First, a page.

# real number system

## real number system

[¦rēl ′nəm·bər ‚sis·təm]
(mathematics)
The unique (to within isomorphism) complete ordered field; the field of real numbers. Also known as real continuum.
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The text assumes that readers know that the real number system satisfies the ordered field axioms.
He offers tips on passing the exam and reviews its various topics, with examples, questions, and answers: sets, the real number system, algebra, functions and their graphs, geometry, probability and statistics, and logic.
The dictionary provides an example of usage: "zillions of mosquitoes." It isn't a part of the real number system. It is equal to JILLION, which also means "an indeterminately large number." In fact it is equal to other members of the indeterminate number system, such as BAJILLION, BAZILLION, GAZILLION and UMPTILLION.
Elementary real analysis deserves its place as a core subject in the undergraduate mathematics curriculum because of the way it provides a rigorous foundation for the theory of calculus through logical deduction from the properties of the real number system, yet most textbooks on the subject treat it with the writing style of professional mathematics, unsuited to students at the undergraduate level, according to Denlinger (Millersville U.), who here addresses that situation by presenting a text with conversational exposition, emphasis on the underlying ideas and unity of the subject, proofs written in a style appropriate for undergraduate homework, and adoption of logical symbolism intended to aid the student in recognizing formal patterns of thinking, among other pedagogical features.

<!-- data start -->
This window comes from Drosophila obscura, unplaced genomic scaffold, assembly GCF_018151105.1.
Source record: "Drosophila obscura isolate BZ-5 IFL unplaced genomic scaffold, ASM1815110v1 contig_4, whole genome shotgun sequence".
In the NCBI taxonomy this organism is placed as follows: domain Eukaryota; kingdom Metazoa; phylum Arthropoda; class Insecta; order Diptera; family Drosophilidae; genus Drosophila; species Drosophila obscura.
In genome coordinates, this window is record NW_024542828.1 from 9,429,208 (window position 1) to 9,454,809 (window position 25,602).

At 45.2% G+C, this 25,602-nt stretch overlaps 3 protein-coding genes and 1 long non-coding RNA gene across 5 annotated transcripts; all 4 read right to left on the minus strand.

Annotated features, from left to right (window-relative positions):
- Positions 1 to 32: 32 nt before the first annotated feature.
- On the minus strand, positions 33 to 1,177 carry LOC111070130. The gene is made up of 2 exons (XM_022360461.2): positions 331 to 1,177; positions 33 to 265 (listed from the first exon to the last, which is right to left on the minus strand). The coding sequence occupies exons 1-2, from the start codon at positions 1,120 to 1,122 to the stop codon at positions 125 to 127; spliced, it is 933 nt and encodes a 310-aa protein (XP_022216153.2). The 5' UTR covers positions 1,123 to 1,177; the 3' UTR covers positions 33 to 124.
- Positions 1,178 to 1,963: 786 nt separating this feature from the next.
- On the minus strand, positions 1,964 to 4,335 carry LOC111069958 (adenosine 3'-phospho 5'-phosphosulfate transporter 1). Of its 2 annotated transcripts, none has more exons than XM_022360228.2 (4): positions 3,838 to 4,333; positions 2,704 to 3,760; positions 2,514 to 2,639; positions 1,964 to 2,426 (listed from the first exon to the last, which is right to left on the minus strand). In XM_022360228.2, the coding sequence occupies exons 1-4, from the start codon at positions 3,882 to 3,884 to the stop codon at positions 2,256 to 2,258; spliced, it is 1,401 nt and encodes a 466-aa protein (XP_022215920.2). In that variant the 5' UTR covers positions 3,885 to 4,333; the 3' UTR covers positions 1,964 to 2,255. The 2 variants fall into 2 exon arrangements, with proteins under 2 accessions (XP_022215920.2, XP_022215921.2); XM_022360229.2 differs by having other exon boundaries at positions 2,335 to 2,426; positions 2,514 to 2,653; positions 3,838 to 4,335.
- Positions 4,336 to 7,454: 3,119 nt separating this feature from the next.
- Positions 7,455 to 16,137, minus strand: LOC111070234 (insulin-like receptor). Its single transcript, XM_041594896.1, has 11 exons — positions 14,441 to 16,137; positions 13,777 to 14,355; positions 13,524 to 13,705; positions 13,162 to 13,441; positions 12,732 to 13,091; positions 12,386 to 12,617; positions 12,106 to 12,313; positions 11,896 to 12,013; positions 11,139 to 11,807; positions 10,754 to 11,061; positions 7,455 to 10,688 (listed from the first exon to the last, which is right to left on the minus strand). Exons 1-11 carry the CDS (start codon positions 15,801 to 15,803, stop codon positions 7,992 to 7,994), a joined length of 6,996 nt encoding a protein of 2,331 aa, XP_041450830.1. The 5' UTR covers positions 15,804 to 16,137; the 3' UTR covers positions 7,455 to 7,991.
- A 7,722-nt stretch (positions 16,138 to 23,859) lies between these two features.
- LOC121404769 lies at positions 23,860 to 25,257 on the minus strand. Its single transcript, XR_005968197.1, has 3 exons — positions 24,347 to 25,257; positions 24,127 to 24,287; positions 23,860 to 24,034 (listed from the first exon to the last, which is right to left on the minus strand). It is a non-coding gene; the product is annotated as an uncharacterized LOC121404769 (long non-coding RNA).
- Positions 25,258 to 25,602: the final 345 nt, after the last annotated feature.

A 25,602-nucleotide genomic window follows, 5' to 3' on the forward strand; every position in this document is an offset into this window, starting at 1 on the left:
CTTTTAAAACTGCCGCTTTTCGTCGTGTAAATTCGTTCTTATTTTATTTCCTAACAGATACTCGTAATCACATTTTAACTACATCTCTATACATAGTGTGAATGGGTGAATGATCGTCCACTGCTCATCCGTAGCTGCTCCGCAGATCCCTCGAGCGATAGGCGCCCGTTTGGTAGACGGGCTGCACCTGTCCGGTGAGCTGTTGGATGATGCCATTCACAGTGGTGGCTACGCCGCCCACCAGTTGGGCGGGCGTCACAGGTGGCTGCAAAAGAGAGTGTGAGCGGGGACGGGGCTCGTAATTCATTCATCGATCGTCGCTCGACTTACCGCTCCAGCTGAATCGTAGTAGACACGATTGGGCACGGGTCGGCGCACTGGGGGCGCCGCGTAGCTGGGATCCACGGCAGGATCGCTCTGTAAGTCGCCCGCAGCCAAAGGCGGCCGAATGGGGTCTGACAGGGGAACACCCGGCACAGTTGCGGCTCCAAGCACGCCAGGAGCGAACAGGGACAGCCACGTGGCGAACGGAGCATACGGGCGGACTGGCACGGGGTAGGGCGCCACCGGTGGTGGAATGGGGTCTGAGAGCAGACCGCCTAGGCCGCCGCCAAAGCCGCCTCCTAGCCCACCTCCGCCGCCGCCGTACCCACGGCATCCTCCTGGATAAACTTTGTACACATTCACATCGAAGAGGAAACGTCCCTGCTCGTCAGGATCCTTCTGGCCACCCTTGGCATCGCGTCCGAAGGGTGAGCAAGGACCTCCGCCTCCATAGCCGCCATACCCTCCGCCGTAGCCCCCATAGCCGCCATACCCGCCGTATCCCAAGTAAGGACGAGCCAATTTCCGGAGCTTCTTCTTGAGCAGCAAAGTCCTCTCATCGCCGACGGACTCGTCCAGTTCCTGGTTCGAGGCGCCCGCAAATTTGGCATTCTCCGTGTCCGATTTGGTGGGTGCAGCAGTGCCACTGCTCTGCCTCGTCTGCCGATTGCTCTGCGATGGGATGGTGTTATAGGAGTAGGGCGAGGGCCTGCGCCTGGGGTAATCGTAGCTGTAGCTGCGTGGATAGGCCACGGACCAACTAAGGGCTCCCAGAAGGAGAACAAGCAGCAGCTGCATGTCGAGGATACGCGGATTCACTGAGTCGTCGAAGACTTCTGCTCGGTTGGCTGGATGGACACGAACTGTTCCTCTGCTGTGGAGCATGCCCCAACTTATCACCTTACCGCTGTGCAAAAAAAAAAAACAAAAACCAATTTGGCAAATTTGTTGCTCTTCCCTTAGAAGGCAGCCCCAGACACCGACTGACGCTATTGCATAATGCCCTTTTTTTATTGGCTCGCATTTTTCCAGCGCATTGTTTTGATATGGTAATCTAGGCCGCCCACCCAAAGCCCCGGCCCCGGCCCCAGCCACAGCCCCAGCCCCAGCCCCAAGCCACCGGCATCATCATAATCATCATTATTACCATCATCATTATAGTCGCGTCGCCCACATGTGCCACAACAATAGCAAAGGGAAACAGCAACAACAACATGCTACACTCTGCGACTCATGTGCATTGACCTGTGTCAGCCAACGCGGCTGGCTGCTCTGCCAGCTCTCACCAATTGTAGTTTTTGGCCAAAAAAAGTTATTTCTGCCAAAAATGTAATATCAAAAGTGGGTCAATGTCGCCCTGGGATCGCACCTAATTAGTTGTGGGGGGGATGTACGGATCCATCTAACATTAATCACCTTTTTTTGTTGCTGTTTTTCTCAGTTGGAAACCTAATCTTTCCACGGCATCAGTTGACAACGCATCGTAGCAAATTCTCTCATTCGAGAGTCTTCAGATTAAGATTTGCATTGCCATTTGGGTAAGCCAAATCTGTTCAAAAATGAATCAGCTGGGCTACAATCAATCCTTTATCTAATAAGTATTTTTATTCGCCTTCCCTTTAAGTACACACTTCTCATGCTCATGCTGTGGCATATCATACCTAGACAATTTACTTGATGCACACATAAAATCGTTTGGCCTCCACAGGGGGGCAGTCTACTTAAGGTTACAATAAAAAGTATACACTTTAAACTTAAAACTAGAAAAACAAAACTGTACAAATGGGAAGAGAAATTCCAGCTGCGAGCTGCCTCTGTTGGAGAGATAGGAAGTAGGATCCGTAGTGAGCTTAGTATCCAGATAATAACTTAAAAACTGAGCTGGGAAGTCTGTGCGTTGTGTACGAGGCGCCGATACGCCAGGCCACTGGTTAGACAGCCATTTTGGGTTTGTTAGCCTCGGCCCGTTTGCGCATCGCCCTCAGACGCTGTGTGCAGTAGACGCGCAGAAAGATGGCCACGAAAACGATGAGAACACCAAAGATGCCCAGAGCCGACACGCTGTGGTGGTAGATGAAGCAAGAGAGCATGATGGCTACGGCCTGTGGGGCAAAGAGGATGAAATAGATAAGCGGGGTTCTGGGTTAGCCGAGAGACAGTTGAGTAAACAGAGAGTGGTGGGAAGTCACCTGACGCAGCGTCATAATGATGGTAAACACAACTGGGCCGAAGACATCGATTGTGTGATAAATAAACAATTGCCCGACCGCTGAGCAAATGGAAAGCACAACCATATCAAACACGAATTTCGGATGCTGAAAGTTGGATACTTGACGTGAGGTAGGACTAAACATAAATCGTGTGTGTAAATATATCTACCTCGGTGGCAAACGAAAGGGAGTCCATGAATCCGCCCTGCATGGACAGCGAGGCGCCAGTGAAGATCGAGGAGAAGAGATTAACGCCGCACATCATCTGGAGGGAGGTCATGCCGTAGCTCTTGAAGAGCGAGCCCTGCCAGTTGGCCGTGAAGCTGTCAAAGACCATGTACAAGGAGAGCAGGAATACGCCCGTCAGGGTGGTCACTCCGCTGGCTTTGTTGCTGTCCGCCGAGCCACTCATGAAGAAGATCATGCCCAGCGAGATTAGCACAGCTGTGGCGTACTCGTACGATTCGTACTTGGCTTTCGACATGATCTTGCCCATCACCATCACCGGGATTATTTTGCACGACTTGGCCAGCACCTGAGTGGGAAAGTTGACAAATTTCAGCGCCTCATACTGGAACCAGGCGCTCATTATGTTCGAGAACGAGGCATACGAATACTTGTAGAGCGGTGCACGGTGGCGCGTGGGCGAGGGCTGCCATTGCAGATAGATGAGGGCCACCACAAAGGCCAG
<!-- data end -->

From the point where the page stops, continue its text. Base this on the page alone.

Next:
* our real number system is too small, but a solution of [x.sup.2] + 1 = 0 may be found in a larger number system.
In contrast with Einstein's theory of relativity, in which time is modeled using the real number system, state theory defines a state as a moment in time, a point of time, an instant, and as such has no duration.
Bridges, an eminent disciple of Errett Bishop, and provides a wide-ranging constructivist (primarily Bishopian) view of the real number system. This paper, whose concerns are very different from those of all the others, detracts from the collection's unity; but as it has considerable intrinsic merit, it would be churlish to complain about its inclusion.
Then he moves to a fairly conventional discussion of various aspects of the completeness of the real number system. Final chapters look at sequential continuity, differentiability, and the validity of Newton's and Euler's methods and results.
They systematically treat important properties of the real number system and such concepts as mapping, sequences, limits, and continuity.
Goodfriend (George Washington U.) describes the development of the real number system as it relates to subjects in higher mathematics such as abstract algebra, number theory, and analysis.

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